The Reverend Elizabeth Bowyer

The 17th Sunday after Pentecost, October 5, 2014 World Communion Sunday

 

Based on the readings from: Exodus 20: selected verses 1-4; 7-9; 12-20

  “The Ten Commandments”

And  Matthew, Chapter 21, verse 33-46

    “The unscrupulous tenants of the vineyard”

Introductory Comments:  Today we celebrate World Communionn Sunday.  Its one day in the church calendar year where we acknowledge that we are part of something much larger than the sum of the parts here at Knox United Church.  As members of the United Church of Canada, we are part of a denomination that celebrates with other denominations such as the Anglican Communion, the Catholic Church, and the Lutheran and Presbyterian churches our longing and our hope that in the smallest and in the largest of ways, we are working together towards a vision of God’s Shalom.  We are working towards the unfolding of God’s Kingdom, a place, a time, and an experience where the fruits of our labours will be made known.  The fruits of our labours will become “real” or tangible signs of communities living out of an ethos of love, joy, peace, patience, kindness, goodness, faithfulness, humility, and self control.  Are we there yet?  Almost. Maybe.  Never.  Yes. No.  Someday.  Let us pray:

Holy, gracious and amazing God, may the words on my lips and the thoughts and feelings we carry as we discern the meaning of your Word for us this day, may all of it be acceptable in your sight.  Amen.

Our readings for this morning, first, from the Book of Exodus, and then from the our gospel according to the author of Matthew, provide us with two quite different stories.  At a first glance, the stories might seem quite disconnected one from the other.  That said, let’s take a closer look at what meaning God’s word for the ancient Israelites gathered together at the foot of Mt. Sinai might have held for them and also for us this day.

As the twentieth chapter of the book of Exodus begins, we are reminded of how God has liberated God’s people from the oppression of slavery in Egypt as Moses brings this message from God to God’s people.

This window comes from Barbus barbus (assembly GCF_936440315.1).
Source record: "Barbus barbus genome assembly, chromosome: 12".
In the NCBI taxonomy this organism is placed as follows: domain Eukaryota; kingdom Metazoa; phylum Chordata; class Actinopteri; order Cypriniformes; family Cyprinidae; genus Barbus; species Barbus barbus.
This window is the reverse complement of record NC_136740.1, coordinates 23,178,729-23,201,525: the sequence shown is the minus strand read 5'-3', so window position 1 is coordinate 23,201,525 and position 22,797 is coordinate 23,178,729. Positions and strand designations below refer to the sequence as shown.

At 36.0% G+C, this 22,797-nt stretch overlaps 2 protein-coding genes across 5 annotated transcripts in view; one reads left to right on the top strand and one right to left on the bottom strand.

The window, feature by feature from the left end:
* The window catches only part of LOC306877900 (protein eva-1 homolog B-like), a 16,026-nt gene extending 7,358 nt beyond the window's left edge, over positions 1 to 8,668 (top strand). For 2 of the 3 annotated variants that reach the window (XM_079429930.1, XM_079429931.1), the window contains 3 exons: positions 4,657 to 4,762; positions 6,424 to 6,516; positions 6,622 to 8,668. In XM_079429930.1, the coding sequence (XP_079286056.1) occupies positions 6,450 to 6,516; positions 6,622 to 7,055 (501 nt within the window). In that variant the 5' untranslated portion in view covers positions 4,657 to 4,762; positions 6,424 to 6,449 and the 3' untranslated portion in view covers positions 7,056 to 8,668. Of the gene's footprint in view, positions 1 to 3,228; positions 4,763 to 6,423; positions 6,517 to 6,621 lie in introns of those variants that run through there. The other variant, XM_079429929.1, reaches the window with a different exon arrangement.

“I am the Lord your God, who brought you out of the land of Egypt, out of the house of slavery; you shall have no other gods before me”.

And, indeed, if we are to think back on our readings from the Hebrew texts over the last few months, we have travelled with these folks in a way.  We, like them, have learned that God responds to their challenges and their complaints by giving them, not necessarily what they want, but what they need.   Further to that, we have learned that through it all, God remains responsive and steadfast.

This morning, we hear tell of how the wandering Israelites’ identity will be further shaped as God clarifies God’s expectations in their life with God in the giving of the Ten Commandments.

This morning, our reader, Mary Bliss, read only select verses of the ten rather than the whole list.  Something, I imagine, many of you already know by heart, or then again, perhaps not.  Regardless, God presents God’s people with a list of rules or instructions for their on-going life in community.   Nowadays, we might call them ground rules or norms or rules of engagement. 

The Ten Commandments presented by God via Moses are not intended to be punitive in nature but rather, to provide the people clear boundaries, to keep the community such as it was in that time, safe.  To paraphrase Walter Bruggemann, well known biblical scholar, the purpose of the Ten Commandments is to help folks “get it right about their relationship with God so that they might get it right with each other”